I have a mental illness and it sucks

I’m fucking mad.

I’m mad that I have to take pills everyday. I’m mad that they don’t work fast enough. I’m mad that they have side effects. I’m mad that they stop working. I’m mad that I currently can’t run because of my meds. I’m really fucking pissed that I feel like a burden to my husband, despite his reassurances that I’m not. I’m mad that he’s afraid to leave me alone. I’m even angrier that I’m afraid to be alone. I’m mad that it seems that my husband and I have a weekly conversation about whether or not we should go to the hospital. I’m mad at how mad I am. I’m mad that I can’t handle stress. I’m mad that I can’t stay up late. I’m mad that I spend what seems like half my life in doctors’ offices. And I’m mad that I’ve had so many blood tests in the past month that the nurse can’t find my veins anymore. It’s like I’m a fucking heroine addict with collapsed veins.

But do you know what I’m most angry at? I’m fucking pissed off that I have a mental illness.

This cat gets me.

This cat gets me.

I may have won the genetic lottery in some aspects of life, but inheriting a mental illness that runs in the family wasn’t my luckiest moment. I don’t know which side of the family I inherited this damn disease from, but both sides make a compelling argument. We’ve got alcoholics to the right and severe depressives to the left, and sometimes the two happen to meet. It’s like my DNA was destined to be fucked.

I know I’m not supposed to say these things publicly because you know, fighting stigma means presenting people with mental illness as happy, healthy, and smiling. Mental health organizations and advocates want to ensure that we appear nonthreatening, so no one really talks about how shitty it is to have a mental illness. Well, guess what? I’m pulling back the motherfucking curtain (and using as many swear words as possible. Does someone want to start a fuck count?).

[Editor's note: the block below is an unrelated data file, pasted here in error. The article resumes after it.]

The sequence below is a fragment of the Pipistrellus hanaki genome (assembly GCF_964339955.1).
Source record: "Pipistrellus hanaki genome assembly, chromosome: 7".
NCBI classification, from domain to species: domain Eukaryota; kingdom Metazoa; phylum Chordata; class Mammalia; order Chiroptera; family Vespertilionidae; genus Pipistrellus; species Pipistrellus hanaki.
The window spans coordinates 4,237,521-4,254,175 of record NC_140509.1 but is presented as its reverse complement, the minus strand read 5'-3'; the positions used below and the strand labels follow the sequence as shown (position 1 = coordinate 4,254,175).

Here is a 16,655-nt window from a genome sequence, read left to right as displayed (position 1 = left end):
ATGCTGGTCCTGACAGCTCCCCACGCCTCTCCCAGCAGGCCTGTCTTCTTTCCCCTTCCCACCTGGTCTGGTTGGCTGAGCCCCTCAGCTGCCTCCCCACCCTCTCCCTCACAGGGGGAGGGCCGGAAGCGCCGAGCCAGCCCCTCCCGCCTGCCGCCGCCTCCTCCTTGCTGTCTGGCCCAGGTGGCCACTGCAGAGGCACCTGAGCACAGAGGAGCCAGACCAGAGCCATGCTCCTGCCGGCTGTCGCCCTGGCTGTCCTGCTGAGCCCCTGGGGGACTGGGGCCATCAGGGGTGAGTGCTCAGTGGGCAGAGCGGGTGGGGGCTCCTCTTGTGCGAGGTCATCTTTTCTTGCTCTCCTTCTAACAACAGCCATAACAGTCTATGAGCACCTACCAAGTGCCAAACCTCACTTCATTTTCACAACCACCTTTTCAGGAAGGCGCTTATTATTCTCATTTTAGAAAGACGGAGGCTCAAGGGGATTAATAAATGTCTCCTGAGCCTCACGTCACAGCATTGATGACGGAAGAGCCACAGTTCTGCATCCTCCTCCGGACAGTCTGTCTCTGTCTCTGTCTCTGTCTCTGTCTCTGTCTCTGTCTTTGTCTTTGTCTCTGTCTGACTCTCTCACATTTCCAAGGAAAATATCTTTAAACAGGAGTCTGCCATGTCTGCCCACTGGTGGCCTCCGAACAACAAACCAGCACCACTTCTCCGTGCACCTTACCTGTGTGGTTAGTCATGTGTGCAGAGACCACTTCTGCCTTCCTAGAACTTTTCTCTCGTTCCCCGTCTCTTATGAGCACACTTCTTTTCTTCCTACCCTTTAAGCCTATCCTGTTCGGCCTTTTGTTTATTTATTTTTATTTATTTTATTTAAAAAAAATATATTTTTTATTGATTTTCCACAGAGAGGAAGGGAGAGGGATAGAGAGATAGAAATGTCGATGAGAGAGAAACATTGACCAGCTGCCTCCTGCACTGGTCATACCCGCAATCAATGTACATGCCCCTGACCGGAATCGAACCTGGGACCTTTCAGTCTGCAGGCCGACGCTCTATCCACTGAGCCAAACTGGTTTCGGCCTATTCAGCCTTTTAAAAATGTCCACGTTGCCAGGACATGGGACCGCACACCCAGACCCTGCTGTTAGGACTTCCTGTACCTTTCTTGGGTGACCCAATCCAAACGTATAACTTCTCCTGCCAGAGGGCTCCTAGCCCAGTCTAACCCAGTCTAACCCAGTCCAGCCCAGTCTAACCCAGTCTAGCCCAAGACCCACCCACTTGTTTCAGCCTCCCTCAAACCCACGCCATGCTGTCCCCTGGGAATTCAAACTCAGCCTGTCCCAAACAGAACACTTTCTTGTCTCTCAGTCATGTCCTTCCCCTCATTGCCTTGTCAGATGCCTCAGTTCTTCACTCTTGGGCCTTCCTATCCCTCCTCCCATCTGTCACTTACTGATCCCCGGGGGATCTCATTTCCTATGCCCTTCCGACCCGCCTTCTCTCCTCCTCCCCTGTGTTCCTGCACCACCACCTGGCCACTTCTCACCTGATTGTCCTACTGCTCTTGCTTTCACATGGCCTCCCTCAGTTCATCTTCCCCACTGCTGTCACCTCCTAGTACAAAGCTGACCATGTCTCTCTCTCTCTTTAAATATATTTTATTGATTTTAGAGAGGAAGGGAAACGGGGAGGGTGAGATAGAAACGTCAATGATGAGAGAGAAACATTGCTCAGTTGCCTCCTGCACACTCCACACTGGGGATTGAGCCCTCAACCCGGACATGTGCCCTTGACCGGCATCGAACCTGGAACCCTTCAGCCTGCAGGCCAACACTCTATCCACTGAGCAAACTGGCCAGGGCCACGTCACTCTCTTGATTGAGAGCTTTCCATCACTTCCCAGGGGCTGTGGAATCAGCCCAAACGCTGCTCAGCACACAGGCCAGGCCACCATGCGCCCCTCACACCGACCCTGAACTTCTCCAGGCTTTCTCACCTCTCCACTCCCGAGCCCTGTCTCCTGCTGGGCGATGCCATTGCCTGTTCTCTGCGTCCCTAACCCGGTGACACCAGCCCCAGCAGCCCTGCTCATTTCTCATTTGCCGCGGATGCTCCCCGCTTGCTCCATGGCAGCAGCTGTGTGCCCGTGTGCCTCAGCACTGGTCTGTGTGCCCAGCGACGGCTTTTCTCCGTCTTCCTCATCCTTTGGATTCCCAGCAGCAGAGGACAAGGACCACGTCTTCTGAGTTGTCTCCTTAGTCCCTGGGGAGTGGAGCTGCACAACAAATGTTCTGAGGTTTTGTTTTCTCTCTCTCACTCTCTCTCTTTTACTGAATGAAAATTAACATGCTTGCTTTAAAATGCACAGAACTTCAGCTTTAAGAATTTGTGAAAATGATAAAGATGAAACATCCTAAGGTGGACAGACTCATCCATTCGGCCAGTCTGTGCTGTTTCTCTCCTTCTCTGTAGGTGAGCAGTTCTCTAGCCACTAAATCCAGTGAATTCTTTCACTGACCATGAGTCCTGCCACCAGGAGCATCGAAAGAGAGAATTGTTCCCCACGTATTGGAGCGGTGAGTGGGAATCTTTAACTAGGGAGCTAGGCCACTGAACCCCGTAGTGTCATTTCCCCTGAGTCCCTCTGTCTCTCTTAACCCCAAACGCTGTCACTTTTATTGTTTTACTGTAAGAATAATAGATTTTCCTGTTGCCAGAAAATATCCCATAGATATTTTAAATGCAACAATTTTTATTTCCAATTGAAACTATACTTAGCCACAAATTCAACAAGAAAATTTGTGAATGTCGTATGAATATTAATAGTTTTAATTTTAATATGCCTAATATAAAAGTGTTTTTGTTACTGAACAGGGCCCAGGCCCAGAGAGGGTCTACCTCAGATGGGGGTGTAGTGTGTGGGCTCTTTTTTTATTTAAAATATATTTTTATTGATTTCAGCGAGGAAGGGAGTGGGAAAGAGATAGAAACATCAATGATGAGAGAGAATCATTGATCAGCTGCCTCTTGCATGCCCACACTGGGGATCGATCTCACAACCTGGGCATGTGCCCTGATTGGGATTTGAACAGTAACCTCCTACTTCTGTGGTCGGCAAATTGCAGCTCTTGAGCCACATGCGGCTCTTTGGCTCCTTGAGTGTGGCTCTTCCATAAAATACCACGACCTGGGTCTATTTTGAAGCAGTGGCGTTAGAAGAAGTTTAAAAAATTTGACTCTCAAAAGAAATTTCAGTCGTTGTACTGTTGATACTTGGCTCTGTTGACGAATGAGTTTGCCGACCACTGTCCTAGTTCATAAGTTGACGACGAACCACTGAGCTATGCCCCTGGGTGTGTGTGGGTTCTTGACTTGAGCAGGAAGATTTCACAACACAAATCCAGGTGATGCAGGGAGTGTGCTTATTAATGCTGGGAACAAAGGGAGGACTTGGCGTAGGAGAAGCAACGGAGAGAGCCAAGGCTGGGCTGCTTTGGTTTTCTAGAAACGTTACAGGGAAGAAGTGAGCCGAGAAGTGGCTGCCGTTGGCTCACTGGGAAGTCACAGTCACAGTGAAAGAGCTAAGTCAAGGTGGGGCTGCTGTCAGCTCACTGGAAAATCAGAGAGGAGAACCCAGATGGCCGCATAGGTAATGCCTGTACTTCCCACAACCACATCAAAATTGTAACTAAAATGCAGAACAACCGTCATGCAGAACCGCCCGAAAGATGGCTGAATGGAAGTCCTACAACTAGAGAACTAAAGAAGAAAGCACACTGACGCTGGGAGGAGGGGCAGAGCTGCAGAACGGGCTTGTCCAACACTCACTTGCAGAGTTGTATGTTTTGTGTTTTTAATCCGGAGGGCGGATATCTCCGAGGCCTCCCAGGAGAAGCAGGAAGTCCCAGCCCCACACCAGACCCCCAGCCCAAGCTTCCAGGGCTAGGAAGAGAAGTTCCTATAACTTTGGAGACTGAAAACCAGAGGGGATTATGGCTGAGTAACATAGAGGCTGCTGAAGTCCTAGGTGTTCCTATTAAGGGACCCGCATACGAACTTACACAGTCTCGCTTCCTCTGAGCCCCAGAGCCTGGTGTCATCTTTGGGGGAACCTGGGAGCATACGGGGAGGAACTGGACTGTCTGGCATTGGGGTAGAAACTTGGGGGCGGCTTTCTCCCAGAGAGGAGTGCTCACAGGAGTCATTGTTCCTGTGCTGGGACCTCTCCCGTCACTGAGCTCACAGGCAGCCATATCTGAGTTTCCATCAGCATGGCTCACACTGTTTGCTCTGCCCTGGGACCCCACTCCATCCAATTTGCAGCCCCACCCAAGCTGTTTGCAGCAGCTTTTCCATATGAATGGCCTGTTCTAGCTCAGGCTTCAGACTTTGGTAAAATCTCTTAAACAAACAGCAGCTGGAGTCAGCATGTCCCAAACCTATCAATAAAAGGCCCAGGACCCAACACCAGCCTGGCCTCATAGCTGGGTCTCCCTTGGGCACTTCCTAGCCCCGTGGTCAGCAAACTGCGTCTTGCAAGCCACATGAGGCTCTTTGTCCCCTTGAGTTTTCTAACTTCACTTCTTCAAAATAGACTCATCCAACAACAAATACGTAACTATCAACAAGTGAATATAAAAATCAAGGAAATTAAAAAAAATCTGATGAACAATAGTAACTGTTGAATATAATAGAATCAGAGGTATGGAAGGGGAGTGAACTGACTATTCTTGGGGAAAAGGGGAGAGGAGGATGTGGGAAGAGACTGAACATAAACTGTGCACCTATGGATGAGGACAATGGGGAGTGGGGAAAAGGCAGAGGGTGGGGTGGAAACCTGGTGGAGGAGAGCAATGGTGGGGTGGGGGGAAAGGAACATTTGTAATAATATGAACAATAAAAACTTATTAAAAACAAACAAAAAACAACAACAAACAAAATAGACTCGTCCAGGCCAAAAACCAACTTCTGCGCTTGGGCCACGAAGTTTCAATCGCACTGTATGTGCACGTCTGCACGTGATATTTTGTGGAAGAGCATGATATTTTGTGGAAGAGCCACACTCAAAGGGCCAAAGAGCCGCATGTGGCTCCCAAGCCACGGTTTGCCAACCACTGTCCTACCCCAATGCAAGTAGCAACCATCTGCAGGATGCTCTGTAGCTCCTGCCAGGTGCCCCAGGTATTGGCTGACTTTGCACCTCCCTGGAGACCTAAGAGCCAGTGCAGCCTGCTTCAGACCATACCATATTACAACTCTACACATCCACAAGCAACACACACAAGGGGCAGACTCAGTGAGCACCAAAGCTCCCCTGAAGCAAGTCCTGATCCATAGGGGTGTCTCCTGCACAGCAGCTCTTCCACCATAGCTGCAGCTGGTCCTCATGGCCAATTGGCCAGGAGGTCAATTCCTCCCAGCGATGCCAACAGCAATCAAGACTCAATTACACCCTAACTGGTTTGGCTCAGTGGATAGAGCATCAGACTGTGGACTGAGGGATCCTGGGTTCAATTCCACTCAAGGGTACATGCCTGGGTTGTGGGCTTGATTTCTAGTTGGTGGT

I have bipolar disorder II and it really fucking sucks. And despite what some mental health advocates say, our mental illnesses do limit our lives.

Almost every major decision that I make is influenced by having bipolar disorder. For example, at 29 years old I have to weigh the consequences of going to a party and staying up late because this means taking my meds late. Taking my meds late means that I’ll be incapacitated by grogginess the next day and waste it in bed. Every time I have a social engagement, I have to ask myself, is it worth it? Instead of agreeing or disagreeing based on my schedule, I weigh the consequences to my mental health. This may seem like a ridiculous, insignificant aspect of life to be worried about. But do it for 10 years and then come back to me and tell me how insignificant it feels. I guarantee eventually you’ll want to just say, “Fuck it! I’m partying tonight who cares!” And then you’ll feel like shit the next day, not because you’re hungover (because being bipolar means you shouldn’t really drink) but because you’re medication is slated to meant to sedate you. You’ll wish you were hungover because it will feel better than being groggy.

Sick person

Or how about this? My ability to manage stress is significantly lower than yours. I don’t know if this is standard across people with bipolar disorder, but it seems the more stressful the situation the more my disease rears its ugly head. This
sucks because I work in a fast-paced, high-stress job that I’ve just realized is not good for my disease. To make matters worse, I’m really good at what I do and I actually like it. A year ago I would have told you that this was my career and I would move up the corporate ladder. But now I’m floundering and debating quitting to work at a coffee shop. This weekend, I saw a job posting for a sales clerk in an odds and ends shop. The store was incredibly quiet and I thought – that would be the life! I know as soon as I can leave this corporate job, it’s the end. There’s no high powered, high paying job in my future. I feel deep in my soul that my life will be filled with part-time work that pays a minimum wage.